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The 73rd The Two Abstractions of Josef and Anni Albers: 30th Exhibition of Prints from the Tyler Graphics Archive Collection
September 16, 2017 - December 23, 2017
Josef Albers (1888–1976) and Anni Albers (1899–1994), his wife, both studied at the Bauhaus in Germany and, after emigrating to the United States, had a profound impact on postwar art and design through their dual roles as artists and educators.
Josef Albers, after graduating from the Bauhaus, became a professor at that institution. This continued until 1933, when the Nazi regime closed the school, spurring Josef to leave Germany for America. After an initial stint teaching at Black Mountain College, he took up a position at Yale. He proceeded to make major contributions to the development of American art not only as an educator and painter but also as a writer, most notably through his Interaction of Color, a work expounding his color theory principles. In pursuit of original painted spaces formed by interactions of color and geometric shapes, Josef Albers produced numerous works—most representative among them his series titled Homage to the Square. This body of works had a powerful impact on subsequent geometric abstract painting and graphic design.
Anni Albers was studying textile design at the Bauhaus when she married Josef, who was already a professor at the school. Together with Josef she fled to the United States in 1933, and there, while taking part in art education, she also began undertaking creative work as a textile artist. Her textiles, featuring geometrically rhythmical patterns in a vein similar to what later evolved as Op Art, garnered high acclaim, and Anni became a pioneer who elevated textile design from what had been considered an area of handicrafts to a full-fledged genre of art.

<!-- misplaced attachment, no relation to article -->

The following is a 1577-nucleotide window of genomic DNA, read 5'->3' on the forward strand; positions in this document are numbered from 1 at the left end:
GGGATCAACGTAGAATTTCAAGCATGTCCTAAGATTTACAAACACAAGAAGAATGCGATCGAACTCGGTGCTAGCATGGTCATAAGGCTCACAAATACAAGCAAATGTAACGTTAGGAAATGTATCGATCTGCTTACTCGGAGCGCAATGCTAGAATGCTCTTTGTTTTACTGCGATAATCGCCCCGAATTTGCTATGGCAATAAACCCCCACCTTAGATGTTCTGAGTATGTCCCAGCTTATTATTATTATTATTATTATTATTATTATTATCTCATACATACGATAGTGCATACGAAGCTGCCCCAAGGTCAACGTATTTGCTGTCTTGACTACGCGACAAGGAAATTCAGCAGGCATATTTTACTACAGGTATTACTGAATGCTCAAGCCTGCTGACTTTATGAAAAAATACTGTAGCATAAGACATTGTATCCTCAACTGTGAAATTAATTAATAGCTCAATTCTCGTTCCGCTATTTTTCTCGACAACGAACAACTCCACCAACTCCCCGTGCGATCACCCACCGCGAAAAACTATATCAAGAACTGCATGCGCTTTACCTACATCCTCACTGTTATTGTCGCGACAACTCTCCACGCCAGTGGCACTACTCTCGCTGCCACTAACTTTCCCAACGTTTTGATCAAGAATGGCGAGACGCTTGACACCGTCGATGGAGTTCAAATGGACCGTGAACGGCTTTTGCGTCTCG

In their later years both Josef and Anni Albers chose prints as the format for their activities of creative expression. It can well be imagined that they viewed printmaking, with its systematic production process and the hard-edged, flat color surfaces and repetitions that process yields, as the medium best suited to realizing their artistic style. Josef and Anni’s artistry won the support of master printer Kenneth Tyler, who demonstrated new possibilities of artistic expression through printmaking to them—and with whom the Albers collaborated in print production. This collaborative relationship began in 1963 at the Tamarind Lithography Workshop, where Tyler launched his career as a printer, and it continued at the two workshops Tyler himself created: Gemini G.E.L. and Tyler Graphics. The end product was a wealth of outstanding works that occupy a prominent place within the history of contemporary American prints.
This exhibition will feature prints created by Josef and Anni Albers during their later years, selected from CCGA’s Tyler Graphics Archive Collection. Through these works visitors will see the consummation of the Albers’ life-long pursuit of artistic expression through colors and forms. A concurrent exhibition, on modest scale, will feature graphic works of postwar Japan created through geometric abstraction, to demonstrate how Josef and Anni Albers influenced those realms.
Miyata 1, Shiota, Sukagawa-shi, Fukushima 962-0711, Japan
10:00 a.m. to 5:00 p.m. (admission until 4:45 p.m.)
Mondays (Tuesday if Monday is a public holiday), the day immediately after a public holiday (except if Saturday or Sunday).
Adults 300 Yen, students 200 Yen.
Free for young children (through elementary school), senior citizens (65 and over) and the handicapped.
DNP Foundation for Cultural Promotion and Center for Contemporary Graphic Art